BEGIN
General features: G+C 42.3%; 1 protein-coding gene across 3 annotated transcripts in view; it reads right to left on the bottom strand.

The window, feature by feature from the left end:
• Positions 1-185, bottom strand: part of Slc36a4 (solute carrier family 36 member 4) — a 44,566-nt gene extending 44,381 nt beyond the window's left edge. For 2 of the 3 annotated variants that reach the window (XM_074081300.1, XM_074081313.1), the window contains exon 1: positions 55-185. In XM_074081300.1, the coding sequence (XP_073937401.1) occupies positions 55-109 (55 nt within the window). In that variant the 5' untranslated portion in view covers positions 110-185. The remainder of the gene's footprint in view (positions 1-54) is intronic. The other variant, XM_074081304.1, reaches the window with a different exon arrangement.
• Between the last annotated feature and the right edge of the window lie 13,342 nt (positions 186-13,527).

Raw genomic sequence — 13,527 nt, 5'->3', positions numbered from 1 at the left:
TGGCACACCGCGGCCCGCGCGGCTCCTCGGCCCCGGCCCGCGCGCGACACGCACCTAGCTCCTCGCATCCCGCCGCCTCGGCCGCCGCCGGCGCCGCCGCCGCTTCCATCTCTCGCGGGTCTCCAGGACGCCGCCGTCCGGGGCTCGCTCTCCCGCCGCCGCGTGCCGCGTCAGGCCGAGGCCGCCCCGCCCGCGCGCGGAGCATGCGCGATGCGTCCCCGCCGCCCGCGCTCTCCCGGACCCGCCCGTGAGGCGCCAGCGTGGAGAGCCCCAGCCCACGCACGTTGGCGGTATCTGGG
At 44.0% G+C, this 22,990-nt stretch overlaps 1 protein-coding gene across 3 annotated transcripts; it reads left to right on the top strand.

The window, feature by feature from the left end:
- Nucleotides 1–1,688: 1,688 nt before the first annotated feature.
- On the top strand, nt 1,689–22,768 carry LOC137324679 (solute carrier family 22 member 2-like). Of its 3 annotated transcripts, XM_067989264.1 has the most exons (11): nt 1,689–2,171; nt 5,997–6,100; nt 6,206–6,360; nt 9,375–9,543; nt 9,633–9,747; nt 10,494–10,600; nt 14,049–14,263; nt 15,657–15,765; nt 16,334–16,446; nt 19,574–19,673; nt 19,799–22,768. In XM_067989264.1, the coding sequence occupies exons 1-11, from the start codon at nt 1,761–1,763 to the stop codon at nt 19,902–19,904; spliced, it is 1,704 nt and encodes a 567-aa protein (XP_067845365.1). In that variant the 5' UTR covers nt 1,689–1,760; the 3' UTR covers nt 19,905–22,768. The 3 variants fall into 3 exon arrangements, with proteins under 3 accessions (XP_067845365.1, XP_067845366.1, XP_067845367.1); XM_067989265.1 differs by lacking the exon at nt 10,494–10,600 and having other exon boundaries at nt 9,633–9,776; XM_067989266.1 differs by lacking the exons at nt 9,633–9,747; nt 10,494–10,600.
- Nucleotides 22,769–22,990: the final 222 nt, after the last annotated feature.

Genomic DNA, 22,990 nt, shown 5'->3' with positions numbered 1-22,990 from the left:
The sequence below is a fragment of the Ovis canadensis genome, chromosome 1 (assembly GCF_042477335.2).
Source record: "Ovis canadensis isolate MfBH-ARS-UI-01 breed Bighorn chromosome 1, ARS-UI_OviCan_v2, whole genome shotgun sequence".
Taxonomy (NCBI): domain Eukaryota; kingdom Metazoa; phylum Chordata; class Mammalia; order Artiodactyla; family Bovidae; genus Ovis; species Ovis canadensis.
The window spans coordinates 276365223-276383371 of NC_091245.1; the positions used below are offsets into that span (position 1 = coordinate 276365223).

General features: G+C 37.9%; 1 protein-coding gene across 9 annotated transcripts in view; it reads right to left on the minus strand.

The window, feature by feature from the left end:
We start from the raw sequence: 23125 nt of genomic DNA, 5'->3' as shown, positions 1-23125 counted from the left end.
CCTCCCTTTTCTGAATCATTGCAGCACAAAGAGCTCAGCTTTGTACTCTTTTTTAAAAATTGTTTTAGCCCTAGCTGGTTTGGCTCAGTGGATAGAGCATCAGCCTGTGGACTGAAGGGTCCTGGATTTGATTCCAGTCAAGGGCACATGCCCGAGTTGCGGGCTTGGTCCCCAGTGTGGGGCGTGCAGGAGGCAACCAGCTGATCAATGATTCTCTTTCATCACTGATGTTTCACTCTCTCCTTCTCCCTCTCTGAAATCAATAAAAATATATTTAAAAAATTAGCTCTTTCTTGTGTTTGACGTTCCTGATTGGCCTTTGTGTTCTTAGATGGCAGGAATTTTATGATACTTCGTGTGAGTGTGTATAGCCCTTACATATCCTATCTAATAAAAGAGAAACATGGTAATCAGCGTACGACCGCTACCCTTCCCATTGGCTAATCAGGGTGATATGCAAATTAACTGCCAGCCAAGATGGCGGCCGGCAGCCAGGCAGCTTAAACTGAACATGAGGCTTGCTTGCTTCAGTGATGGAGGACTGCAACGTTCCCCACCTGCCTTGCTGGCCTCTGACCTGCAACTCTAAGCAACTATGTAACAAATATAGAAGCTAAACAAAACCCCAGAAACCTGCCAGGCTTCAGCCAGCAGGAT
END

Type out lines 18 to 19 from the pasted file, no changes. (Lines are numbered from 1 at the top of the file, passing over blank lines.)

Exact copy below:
The window, feature by feature from the left end:
We start from the raw sequence: 23125 nt of genomic DNA, 5'->3' as shown, positions 1-23125 counted from the left end.